Synergy Blog

1024(b)(4) – Send It To The Right Place!

In Allena Burge Smiley v. Hartford Life and Accident Insurance Company, et. al, No. 15-10056 (11th Cir. 2015), the Eleventh Circuit reiterated what Synergy regularly advises clients to do regarding the statutory document request pursuant to 29 U.S.C. 1024(b)(4) – send it to the right place! The first step in properly defending against an asserted subrogation or reimbursement claim from an ERISA plan is making a request for documents pursuant to 29 U.S.C. 1024(b)(4). On July 17, 2015, the Eleventh Circuit in Allena Burge Smiley v. Hartford Life and Accident Insurance Company, et. al, No. 15-10056 (11th Cir. 2015), reaffirms the rule that unless this statutory request is sent to the “plan administrator” no penalties will be assessed.

A proper 29 U.S.C. 1024(b)(4) request is of the utmost importance for two (2) reasons: to obtain the necessary documents to evaluate the strength of the ERISA plan’s recovery rights, and to exert pressure by means of 29 U.S.C. § 1132 (c) (1) (B) penalties.

29 U.S.C. § 1024(b)(4) – The administrator shall, upon written request of any participant or beneficiary, furnish a copy of the latest updated summary, plan description, and the latest annual report, any terminal report, the bargaining agreement, trust agreement, contract, or other instruments under which the plan is established or operated.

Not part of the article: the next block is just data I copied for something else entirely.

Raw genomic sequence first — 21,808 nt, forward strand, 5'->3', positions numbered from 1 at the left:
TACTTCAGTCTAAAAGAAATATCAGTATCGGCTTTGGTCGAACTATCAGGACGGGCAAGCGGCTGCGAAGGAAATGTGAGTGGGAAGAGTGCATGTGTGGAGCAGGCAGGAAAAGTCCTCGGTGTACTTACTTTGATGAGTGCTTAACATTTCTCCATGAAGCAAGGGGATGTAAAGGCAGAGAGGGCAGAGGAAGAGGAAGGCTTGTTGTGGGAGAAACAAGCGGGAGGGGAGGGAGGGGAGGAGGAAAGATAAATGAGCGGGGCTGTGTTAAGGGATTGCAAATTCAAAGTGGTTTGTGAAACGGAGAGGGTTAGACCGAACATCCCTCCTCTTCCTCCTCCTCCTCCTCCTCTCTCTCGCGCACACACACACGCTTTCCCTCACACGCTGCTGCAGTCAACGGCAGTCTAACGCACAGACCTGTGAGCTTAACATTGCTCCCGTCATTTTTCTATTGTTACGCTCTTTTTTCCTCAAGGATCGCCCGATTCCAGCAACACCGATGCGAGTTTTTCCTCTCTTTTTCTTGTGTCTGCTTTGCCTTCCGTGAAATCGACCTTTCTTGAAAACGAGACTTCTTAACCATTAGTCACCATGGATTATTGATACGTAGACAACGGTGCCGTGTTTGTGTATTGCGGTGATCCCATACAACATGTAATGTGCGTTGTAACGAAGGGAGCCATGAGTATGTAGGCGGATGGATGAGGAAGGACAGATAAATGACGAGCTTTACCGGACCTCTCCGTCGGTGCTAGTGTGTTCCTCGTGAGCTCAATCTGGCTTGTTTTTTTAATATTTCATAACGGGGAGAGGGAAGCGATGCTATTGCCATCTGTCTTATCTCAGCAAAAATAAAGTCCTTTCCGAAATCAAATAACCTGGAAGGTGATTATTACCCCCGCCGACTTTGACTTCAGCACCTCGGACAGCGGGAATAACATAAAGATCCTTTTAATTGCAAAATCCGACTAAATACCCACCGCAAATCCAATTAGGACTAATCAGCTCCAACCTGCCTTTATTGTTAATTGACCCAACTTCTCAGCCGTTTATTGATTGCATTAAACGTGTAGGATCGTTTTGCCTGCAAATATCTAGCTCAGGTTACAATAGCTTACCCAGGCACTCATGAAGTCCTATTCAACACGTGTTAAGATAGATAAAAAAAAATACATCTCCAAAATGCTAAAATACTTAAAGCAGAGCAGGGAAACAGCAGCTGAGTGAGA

29 U.S.C. § 1132(c) – Any administrator who fails or refuses to comply with a request for any information which such administrator is required by this subchapter to furnish … within 30 days after such request may … be personally liable … in the amount of up to $100 a day.

29 C.F.R. § 2575.502c-1 – The civil monetary penalty established by … ERISA is hereby increased from $100 a day to $110 a day.

As the Eleventh Circuit found in Smiley, despite arguments that the third-party administrator was a de facto plan administrator, the plan language of the ERISA statute places these responsibilities on the plan administrator alone, not its agents. One bright spot for the plaintiff’s bar is the Court’s affirmation that in order to obtain penalties (where the request was sent to the correct party) there is no need for the plaintiff to demonstrate “prejudice, bad faith, [or] harm” in order to obtain penalties, Byars v. Coca-Cola Co., 517 F. 3d 1256 (11th Cir. 2008); Daughtrey v. Honeywell, Inc. 3 F.3d 1488, 1494 (11th Cir. 1993).

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